Thursday, March 24, 2016

The Death of God and the Meaning of Life

While grubbing around HalfPriceBooks looking for a suitable book to buy in their March coupon sale, I came across The Death of God and the Meaning of Life, by Julian Young. Since HalfPriceBooks had priced it at $19.99 and it was selling at #1,485,784 at Amazon, I figured it must be good. So I bought it last Sunday with the 50% off coupon.

Seriously, what attracted me was that the book promised to be a quick round-up of Plato, Kant, Kierkegaard, Schopenhauer, Freud, Nietzsche, Hegel, Marx, Heidegger, Sartre, Camus, Foucault, Derrida. It's a bit like the renowned Edward Casaubon and his "Key to All Mythologies." A book like that might be the key to all philosophers.

No, it's not at all like that because Young, like Mary Ann Evans, has read his Germans. So he tells a very good story about how Kant thru Marx were all trying to revive the "true-world" faiths, the world as a vale of tears, that Newtonian science had demolished. Marx, on Young's telling, was simply continuing Christian eschatology with a heaven in the future in this world rather than in another world. Starting with the later Nietzsche we are trying to make meaning out of life without some sort of heaven where everything comes right in the end. Mostly, these radical continental philosophers offer the idea of living life as an artist, or as if life were a work of art.

(This is why my Three Peoples theory includes the People of the Creative Self).

With Sartre and Camus we come close to a nihilist idea of life as absurdity. But in later Heidegger, Julian Young finds a meaning he can live with. It is the notion of living life as a guardian of the world, rather than an exploiter, bringing forth rather than doing violence, that Heidegger develops in his "Question Concerning Technology."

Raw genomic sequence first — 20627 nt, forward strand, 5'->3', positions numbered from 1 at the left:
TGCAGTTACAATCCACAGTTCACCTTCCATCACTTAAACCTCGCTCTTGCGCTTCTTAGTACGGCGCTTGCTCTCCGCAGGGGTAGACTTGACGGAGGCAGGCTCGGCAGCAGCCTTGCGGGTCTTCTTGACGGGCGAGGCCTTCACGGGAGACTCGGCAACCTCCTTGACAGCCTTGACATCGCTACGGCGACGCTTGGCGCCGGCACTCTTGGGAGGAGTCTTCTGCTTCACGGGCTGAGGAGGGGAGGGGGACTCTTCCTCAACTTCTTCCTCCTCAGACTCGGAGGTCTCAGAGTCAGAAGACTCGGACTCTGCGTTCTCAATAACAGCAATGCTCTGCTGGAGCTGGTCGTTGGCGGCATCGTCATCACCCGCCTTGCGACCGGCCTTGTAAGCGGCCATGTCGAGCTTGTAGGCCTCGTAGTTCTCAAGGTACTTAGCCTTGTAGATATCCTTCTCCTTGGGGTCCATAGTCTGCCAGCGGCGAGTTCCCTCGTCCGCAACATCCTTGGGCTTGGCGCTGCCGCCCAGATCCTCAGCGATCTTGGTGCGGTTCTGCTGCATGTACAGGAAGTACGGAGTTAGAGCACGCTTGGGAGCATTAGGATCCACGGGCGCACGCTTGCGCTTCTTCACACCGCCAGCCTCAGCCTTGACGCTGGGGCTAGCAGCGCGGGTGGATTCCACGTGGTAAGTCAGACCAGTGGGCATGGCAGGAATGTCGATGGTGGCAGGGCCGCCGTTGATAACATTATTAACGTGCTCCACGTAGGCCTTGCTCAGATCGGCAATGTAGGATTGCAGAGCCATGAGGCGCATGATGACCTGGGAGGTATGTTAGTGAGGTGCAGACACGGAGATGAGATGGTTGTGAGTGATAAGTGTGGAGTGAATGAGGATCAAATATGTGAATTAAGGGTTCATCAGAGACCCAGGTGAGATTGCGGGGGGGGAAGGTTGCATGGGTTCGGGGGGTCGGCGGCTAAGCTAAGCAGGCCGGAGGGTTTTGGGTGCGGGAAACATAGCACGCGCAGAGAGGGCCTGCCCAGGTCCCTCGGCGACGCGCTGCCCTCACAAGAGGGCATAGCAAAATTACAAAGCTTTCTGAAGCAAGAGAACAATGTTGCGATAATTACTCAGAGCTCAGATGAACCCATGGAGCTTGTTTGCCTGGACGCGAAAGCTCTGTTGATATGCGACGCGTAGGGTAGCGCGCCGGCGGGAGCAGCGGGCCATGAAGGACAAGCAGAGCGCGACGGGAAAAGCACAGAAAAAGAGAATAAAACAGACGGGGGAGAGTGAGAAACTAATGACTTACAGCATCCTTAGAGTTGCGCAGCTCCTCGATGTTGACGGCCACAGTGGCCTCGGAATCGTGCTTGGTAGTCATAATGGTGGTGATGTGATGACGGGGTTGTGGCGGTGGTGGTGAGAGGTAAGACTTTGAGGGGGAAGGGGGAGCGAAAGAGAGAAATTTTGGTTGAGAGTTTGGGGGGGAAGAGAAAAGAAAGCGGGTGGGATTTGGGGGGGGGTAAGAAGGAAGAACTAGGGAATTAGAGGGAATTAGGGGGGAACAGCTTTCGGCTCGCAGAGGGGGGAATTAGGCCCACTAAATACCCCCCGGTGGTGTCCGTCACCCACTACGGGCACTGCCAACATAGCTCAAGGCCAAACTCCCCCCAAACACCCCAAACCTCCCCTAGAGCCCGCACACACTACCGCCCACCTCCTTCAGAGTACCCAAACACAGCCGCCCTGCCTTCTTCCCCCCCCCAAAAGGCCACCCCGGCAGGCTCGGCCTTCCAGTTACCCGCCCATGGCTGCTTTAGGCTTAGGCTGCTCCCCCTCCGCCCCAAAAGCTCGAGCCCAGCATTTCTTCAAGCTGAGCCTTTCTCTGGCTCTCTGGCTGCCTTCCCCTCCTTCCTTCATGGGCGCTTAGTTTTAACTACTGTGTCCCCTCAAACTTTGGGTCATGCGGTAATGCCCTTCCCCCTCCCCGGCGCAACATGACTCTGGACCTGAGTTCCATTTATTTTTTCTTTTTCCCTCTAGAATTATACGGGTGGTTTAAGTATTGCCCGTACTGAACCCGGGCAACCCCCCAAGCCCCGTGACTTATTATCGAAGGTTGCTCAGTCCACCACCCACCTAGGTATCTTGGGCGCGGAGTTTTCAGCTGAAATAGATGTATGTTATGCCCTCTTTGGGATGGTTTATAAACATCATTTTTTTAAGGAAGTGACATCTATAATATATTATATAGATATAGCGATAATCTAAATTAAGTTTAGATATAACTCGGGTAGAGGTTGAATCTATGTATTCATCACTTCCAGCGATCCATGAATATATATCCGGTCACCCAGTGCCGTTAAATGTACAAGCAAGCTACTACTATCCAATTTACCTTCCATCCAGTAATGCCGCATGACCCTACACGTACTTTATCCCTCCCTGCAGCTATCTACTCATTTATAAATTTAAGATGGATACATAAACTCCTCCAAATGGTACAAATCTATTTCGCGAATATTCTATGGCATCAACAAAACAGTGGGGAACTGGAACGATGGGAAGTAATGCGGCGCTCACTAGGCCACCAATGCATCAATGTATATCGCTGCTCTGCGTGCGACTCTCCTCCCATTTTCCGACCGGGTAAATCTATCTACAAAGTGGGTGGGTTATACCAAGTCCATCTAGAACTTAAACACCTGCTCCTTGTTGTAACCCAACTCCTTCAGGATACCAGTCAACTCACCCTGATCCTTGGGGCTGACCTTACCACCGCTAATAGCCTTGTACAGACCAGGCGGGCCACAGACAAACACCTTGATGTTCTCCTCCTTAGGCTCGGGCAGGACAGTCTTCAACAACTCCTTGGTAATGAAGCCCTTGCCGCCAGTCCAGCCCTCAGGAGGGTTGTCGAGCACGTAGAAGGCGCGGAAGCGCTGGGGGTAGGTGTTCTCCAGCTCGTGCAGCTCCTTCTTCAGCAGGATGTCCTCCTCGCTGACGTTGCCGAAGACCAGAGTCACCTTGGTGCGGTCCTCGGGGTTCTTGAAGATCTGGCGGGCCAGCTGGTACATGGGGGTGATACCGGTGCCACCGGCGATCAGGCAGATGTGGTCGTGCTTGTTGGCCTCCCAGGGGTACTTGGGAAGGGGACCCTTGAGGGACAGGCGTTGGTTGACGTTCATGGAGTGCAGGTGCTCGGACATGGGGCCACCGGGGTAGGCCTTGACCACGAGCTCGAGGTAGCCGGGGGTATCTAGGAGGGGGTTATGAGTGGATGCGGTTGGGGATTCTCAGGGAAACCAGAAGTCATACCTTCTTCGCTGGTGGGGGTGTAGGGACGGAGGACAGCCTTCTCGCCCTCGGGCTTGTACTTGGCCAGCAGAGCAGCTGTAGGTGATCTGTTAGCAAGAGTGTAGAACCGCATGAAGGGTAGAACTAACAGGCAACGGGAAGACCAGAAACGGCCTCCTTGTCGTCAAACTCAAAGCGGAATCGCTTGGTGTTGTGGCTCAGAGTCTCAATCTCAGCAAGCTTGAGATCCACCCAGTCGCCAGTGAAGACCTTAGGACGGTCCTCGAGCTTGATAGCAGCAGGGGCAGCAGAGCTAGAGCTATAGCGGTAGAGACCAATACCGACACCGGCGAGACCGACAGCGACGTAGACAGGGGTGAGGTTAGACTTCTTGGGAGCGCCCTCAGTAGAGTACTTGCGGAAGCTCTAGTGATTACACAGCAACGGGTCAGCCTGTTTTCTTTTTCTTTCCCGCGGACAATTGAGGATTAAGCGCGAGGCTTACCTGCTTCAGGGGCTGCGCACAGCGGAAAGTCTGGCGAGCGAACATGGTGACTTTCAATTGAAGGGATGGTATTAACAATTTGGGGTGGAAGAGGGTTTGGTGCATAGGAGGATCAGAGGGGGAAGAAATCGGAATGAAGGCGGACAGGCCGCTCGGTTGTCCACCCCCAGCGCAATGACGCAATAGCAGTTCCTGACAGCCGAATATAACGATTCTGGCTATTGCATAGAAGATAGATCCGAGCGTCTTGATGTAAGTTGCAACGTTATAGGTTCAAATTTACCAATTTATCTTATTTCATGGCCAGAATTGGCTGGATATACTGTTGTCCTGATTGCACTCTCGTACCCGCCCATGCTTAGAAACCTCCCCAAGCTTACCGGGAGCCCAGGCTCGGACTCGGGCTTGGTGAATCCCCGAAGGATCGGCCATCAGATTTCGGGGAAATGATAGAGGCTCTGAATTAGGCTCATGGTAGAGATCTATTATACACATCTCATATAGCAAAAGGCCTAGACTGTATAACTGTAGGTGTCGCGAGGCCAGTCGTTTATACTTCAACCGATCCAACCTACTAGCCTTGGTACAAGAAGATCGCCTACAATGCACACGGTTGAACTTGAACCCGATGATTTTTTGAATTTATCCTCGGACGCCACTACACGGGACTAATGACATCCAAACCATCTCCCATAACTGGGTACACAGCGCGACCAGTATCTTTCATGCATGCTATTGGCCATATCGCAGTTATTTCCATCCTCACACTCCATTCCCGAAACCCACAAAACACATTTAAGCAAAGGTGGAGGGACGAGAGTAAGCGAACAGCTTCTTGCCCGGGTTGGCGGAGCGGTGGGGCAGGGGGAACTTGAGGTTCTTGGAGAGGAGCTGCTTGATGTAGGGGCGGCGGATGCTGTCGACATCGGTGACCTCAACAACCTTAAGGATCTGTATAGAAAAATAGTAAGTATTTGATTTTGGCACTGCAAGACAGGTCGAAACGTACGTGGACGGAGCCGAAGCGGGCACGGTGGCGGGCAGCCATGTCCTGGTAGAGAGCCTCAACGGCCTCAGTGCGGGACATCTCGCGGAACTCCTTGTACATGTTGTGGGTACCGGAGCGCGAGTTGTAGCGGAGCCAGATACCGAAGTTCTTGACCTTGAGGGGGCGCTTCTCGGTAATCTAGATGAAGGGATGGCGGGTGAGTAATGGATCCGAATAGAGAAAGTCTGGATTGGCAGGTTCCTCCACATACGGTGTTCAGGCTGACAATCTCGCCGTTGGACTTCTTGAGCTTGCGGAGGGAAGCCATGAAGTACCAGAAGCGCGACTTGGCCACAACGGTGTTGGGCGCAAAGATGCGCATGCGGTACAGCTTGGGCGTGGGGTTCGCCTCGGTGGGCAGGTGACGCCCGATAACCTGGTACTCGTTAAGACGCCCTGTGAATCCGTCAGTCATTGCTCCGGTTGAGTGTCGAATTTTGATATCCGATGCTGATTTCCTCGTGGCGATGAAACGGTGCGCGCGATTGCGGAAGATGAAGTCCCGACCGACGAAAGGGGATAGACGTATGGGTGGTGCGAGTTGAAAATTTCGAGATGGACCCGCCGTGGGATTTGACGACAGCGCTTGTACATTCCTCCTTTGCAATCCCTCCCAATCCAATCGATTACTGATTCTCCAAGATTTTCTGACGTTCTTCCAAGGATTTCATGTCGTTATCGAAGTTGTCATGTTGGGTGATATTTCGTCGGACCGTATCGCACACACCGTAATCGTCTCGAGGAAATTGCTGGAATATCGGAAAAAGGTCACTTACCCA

Of course, I have a bit of a problem with that, because it makes it sound as though environmentalists are the best people in the world, and I'm not at all sure that environmentalists are as good as they advertise themselves to be.

But here is my big problem. The telling thing is how many of the names up above were never married and/or never had children. And I don't recall children as getting a mention in the book. It's easy to say, like Sartre and Camus, who never married and never had children, that life is absurd. I can understand it would look that way if the world began and ended with you and your sexual affairs. But, to quote Edmund Burke, "society is a contract between the past, the present, and those yet unborn." And it is telling that Sartre and his "partner" Simone de Beauvoir each individually semi-adopted younger people as they aged and willed their property to these intellectual executors in place of children.

Another problem is the idea of Christianity as a world-denying religion. Certainly, Christianity has succumbed for centuries to what Rodney Stark calls "upper-class asceticism," but I'd say that following the Great Awakening in the 18th century mainstream Christianity has been world-affirming. It does not say that life is a bed of roses, but it does say that God sacrificed his Son for our sins, so we don't have to sacrifice, and that if you accept Jesus in your life you are saved and go to Heaven. And Christianity is catnip for women, because it says that you can have the best love of your life with God: you love God and God loves you, in the relationship from Heaven.

I'll have to go into the details of later Heidegger in the future, but I'd say that the guardianship notion is defective. It suggests a world past its prime, with a guardian there to keep things going in its inevitable decline. But, following Burke, I'd say that the guardianship applies to the contract with the past and the future. But the contract with the present implies clearing a place in the world to create life and help it thrive, and then leaving a world in which those yet unborn can thrive.

And I don't believe that God is Dead. Perhaps the Homeric gods playing politics on Mt. Olympus with the lives of humans are dead. Perhaps the anthropomorphic God is dead to the intellectuals. But in the light of modern physics and the knowledge about the genome I experience life, the universe and everything as a profound and ever-deepening mystery. Call that mystery whatever you like, but the most obvious word is God.

1 comment:

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